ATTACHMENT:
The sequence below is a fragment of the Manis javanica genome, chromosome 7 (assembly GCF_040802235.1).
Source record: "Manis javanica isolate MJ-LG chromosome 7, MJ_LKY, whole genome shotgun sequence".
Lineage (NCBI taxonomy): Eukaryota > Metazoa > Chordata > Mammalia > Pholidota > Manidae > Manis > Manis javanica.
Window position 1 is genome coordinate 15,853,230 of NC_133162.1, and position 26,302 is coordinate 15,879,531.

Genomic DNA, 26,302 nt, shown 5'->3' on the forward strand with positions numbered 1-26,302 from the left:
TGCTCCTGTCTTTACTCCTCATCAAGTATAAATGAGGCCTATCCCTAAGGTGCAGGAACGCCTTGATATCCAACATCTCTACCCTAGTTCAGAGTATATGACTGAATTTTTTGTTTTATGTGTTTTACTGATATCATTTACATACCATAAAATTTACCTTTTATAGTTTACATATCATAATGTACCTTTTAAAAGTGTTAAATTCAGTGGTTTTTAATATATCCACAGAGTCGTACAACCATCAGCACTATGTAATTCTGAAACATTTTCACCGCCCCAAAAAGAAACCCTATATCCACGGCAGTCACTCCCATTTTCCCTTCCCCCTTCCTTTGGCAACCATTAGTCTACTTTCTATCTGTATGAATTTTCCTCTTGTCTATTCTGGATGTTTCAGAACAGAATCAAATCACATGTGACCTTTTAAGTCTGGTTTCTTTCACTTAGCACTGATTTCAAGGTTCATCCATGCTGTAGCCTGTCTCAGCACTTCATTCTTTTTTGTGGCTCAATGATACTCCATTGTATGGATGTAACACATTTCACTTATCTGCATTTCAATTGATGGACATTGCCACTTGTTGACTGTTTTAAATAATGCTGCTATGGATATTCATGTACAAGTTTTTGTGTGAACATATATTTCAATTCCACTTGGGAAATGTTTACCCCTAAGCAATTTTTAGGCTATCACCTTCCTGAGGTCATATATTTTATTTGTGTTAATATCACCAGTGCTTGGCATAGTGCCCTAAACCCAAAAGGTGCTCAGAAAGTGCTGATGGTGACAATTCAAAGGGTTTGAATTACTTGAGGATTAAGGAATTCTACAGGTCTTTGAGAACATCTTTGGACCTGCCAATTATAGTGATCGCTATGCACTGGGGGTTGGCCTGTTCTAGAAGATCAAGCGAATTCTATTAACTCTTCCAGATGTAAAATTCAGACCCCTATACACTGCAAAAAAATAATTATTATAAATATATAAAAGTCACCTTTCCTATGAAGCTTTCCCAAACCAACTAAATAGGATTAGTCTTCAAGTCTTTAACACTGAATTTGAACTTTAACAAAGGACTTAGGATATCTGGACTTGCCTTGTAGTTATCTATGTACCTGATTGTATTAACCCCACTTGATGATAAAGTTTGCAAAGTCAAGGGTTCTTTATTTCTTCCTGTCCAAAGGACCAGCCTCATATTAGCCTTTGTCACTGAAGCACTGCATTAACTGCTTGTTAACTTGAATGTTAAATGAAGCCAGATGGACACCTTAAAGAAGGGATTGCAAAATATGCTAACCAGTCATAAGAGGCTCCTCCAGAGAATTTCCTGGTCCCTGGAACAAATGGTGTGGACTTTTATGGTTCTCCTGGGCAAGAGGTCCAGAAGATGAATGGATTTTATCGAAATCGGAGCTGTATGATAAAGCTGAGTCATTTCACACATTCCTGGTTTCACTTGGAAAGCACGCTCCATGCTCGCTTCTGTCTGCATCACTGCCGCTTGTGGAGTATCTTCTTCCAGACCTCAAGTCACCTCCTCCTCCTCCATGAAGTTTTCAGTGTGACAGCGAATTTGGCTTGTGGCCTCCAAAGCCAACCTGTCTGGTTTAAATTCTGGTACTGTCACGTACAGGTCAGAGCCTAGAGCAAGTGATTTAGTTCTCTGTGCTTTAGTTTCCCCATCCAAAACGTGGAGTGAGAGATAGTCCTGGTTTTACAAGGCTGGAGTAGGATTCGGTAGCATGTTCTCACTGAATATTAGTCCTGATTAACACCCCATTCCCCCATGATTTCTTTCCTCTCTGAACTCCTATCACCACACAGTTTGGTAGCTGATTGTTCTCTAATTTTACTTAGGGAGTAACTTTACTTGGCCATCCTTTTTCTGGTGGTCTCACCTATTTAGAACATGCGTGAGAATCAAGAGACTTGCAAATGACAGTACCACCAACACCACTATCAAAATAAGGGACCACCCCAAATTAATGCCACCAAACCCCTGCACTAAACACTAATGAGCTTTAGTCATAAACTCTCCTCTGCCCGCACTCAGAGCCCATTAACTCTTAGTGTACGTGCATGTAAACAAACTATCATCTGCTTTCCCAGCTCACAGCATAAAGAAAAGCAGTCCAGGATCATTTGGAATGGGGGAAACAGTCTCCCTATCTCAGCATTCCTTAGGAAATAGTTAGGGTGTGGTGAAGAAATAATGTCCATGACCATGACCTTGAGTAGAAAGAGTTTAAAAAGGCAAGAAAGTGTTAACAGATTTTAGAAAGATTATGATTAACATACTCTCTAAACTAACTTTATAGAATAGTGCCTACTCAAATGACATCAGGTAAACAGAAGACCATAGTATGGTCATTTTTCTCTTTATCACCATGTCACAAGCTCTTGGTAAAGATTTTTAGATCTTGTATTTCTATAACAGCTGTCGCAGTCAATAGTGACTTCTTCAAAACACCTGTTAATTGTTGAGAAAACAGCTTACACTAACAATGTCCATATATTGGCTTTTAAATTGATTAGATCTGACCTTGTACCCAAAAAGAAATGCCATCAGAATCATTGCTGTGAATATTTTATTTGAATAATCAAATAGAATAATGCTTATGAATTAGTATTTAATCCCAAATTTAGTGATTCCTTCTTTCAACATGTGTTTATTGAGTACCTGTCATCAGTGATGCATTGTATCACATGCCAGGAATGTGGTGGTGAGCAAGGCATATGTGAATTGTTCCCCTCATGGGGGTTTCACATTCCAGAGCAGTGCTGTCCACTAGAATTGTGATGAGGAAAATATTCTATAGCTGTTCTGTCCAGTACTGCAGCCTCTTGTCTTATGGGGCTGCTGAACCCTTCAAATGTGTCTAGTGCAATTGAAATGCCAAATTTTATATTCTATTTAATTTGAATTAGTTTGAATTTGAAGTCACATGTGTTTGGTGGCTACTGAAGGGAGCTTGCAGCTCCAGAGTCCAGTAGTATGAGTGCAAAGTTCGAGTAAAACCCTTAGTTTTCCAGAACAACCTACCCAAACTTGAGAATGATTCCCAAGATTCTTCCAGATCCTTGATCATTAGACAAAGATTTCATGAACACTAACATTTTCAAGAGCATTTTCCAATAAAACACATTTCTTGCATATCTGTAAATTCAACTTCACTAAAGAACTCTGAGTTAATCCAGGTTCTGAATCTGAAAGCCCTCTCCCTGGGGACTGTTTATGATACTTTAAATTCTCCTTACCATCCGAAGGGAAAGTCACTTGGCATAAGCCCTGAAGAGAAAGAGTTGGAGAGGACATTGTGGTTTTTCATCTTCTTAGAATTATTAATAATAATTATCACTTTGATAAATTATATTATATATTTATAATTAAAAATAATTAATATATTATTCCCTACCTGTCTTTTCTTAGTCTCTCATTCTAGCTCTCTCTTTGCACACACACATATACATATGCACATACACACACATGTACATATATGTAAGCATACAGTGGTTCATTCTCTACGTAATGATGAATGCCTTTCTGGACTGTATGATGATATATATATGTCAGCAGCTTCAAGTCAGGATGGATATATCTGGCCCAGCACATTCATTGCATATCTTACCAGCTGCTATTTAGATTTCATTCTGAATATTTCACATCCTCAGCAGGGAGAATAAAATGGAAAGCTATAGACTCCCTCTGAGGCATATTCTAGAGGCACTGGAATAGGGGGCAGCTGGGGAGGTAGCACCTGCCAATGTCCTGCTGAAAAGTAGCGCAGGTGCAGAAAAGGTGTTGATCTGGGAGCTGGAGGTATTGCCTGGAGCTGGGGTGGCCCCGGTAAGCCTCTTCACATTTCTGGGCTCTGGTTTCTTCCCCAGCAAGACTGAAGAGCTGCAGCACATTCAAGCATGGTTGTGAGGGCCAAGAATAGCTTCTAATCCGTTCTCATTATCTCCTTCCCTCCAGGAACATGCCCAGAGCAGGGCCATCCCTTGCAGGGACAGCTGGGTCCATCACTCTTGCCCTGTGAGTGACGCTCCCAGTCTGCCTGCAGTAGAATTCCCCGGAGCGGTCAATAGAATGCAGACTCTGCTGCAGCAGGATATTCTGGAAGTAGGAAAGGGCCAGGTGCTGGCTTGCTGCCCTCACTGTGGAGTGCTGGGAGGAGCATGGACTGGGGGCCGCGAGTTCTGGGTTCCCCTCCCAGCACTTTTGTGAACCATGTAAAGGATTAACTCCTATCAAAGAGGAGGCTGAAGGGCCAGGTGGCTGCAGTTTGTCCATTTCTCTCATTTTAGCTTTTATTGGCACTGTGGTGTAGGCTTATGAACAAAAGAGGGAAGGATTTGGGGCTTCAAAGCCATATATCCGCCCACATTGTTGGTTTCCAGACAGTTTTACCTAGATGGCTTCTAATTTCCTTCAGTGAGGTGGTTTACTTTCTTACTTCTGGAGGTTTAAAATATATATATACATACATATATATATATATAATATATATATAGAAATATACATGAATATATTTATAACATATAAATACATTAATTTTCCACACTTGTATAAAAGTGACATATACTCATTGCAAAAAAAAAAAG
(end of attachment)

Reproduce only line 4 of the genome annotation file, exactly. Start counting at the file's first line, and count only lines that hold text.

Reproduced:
Window position 1 is genome coordinate 15,853,230 of NC_133162.1, and position 26,302 is coordinate 15,879,531.